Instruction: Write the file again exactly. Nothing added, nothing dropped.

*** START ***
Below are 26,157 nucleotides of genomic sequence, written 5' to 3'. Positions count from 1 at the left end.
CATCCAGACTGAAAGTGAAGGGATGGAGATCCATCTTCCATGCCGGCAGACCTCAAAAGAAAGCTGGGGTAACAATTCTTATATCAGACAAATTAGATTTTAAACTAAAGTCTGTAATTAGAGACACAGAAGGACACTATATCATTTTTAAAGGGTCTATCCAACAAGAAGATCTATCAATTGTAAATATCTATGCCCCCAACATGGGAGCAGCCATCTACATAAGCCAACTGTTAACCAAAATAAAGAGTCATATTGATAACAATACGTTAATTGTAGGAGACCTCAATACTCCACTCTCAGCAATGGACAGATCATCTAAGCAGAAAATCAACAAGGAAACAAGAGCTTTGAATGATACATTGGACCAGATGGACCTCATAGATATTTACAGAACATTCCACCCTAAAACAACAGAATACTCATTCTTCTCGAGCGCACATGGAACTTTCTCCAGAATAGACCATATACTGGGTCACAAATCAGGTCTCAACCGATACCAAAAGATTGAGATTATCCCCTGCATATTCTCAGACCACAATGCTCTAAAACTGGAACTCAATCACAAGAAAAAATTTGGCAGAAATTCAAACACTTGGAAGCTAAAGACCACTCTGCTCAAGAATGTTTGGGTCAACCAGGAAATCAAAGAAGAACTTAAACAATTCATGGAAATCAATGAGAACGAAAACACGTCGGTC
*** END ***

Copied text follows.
Below are 26,157 nucleotides of genomic sequence, written 5' to 3'. Positions count from 1 at the left end.
CATCCAGACTGAAAGTGAAGGGATGGAGATCCATCTTCCATGCCGGCAGACCTCAAAAGAAAGCTGGGGTAACAATTCTTATATCAGACAAATTAGATTTTAAACTAAAGTCTGTAATTAGAGACACAGAAGGACACTATATCATTTTTAAAGGGTCTATCCAACAAGAAGATCTATCAATTGTAAATATCTATGCCCCCAACATGGGAGCAGCCATCTACATAAGCCAACTGTTAACCAAAATAAAGAGTCATATTGATAACAATACGTTAATTGTAGGAGACCTCAATACTCCACTCTCAGCAATGGACAGATCATCTAAGCAGAAAATCAACAAGGAAACAAGAGCTTTGAATGATACATTGGACCAGATGGACCTCATAGATATTTACAGAACATTCCACCCTAAAACAACAGAATACTCATTCTTCTCGAGCGCACATGGAACTTTCTCCAGAATAGACCATATACTGGGTCACAAATCAGGTCTCAACCGATACCAAAAGATTGAGATTATCCCCTGCATATTCTCAGACCACAATGCTCTAAAACTGGAACTCAATCACAAGAAAAAATTTGGCAGAAATTCAAACACTTGGAAGCTAAAGACCACTCTGCTCAAGAATGTTTGGGTCAACCAGGAAATCAAAGAAGAACTTAAACAATTCATGGAAATCAATGAGAACGAAAACACGTCGGTC